Freedom officers, creditors meet in bankruptcy court
CHARLESTON, W.Va. -- Officials with Freedom Industries met with the company's creditors in federal bankruptcy court on Tuesday and answered questions about the company's insurance coverage and assets and liabilities.
Freedom Industries, which contaminated the water of thousands of West Virginians with a chemical leak into the Elk River on Jan. 9, filed for Chapter 11 bankruptcy on Jan. 17. Chapter 11 allows a company to reorganize and continue operating, but during a hearing last week, Freedom's attorney said the company would soon shut down.
After the meeting with creditors, Freedom President Gary Southern said company officials were dedicated to cleaning up from the leak and trying to find other jobs for its employees.
"This has been an extremely traumatic event for everybody to deal with, particularly our employees," Southern said outside the Robert C. Byrd U.S. Courthouse in Charleston.
"We're absolutely committed to the people of the state of West Virginia in terms of our remediation of the facility and our employees, with whom we're working extremely hard to find them new positions for those that will be displaced as a result of the bankruptcy," Southern said. "That is the forefront of our focus and will continue to be so until we meet all of our obligations."
During the meeting Tuesday, Southern and the company's chief financial officer, Terry Cline, testified that chemicals had been removed from the property. In an agreement with the state Department of Environmental Protection, Freedom has agreed to dismantle its site on Barlow Drive on or before March 15.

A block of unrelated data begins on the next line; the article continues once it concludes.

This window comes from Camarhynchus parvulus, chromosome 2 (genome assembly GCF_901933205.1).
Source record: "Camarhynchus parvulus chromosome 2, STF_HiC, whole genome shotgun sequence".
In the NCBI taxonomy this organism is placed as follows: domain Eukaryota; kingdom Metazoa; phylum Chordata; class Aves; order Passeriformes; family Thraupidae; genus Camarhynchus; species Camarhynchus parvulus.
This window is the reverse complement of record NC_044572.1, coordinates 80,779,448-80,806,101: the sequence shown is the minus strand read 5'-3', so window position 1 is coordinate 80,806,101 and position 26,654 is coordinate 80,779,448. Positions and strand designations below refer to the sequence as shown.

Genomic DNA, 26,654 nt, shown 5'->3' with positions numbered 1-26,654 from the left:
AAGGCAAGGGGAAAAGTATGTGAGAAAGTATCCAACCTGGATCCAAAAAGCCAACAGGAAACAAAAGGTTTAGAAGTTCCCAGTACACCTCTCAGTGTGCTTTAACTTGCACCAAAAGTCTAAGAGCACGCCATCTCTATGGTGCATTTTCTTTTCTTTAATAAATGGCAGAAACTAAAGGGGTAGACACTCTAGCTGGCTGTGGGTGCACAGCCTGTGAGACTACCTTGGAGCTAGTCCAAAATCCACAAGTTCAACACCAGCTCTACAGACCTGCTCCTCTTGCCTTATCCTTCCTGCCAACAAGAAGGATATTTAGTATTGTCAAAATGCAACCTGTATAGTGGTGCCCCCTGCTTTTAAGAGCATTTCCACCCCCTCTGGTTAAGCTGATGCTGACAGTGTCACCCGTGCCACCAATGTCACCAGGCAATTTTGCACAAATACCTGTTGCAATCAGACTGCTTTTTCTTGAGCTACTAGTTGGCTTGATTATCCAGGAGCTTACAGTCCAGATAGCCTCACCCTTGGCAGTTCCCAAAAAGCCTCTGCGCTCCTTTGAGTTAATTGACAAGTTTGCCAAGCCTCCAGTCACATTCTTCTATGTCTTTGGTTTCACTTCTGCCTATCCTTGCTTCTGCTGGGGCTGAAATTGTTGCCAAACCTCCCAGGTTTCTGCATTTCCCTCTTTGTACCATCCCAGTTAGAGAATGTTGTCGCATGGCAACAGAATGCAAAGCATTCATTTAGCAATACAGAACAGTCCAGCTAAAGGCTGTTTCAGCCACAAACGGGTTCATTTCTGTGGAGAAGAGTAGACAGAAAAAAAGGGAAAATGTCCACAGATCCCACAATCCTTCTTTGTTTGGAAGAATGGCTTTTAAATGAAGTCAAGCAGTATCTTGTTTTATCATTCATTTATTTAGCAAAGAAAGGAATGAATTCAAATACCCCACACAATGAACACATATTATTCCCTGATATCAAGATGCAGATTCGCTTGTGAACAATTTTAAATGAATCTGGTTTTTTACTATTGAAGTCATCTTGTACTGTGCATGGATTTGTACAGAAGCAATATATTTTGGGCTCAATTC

There are about 240 unsecured creditors to whom Freedom owes money. Many of the unsecured creditors are those who filed lawsuits against the company before its bankruptcy filing. There are at least 30 lawsuits against Freedom.
U.S. Bankruptcy Judge Ronald G. Pearson said in a hearing last week "there's a serious limit on funding available."
The judge recommended that plaintiffs' lawyers and Freedom's lawyers work together to come up with a standardized claim form for people seeking damages from Freedom for things like lost wages and lost business, to try to preserve Freedom from excessive legal costs.
Shortly after that hearing Friday, Freedom began moving the lawsuits filed against it from state court to bankruptcy court.
Attorneys representing creditors wanted more information about the company's insurance coverage at Tuesday's hearing. A bankruptcy trustee appointed by the U.S. Department of Justice questioned financial documents the company produced last week.
Freedom Industries had $16 million in assets and $6 million in liabilities when it filed for bankruptcy last month, according to the financial documents.
Freedom's Etowah facility, where the leak occurred, is valued at about $977,000, Cline said. He said the property was purchased in 2002 with the tanks on it.
In the year before it filed for bankruptcy, Freedom Industries paid more than $6 million to its former owners and to companies affiliated with its current owners, court filings show. These payments to what bankruptcy law calls "insiders" will be closely examined by Freedom's creditors and could be ordered returned to the company if they're deemed improper.
Blackwater LLC, which also is listed as an affiliated company, took more than $1.1 million from Freedom in 2013. Southern testified Tuesday that Blackwater also employs him.
Southern also is president of Enviromine Inc., according to records on file with the West Virginia secretary of state. In 2013, Enviromine took more than $3.8 million from Freedom for "goods/services." Freedom still owes Enviromine more than $1 million in additional payments, filings show.
Reach Kate White at email@example.com or 304-348-1723.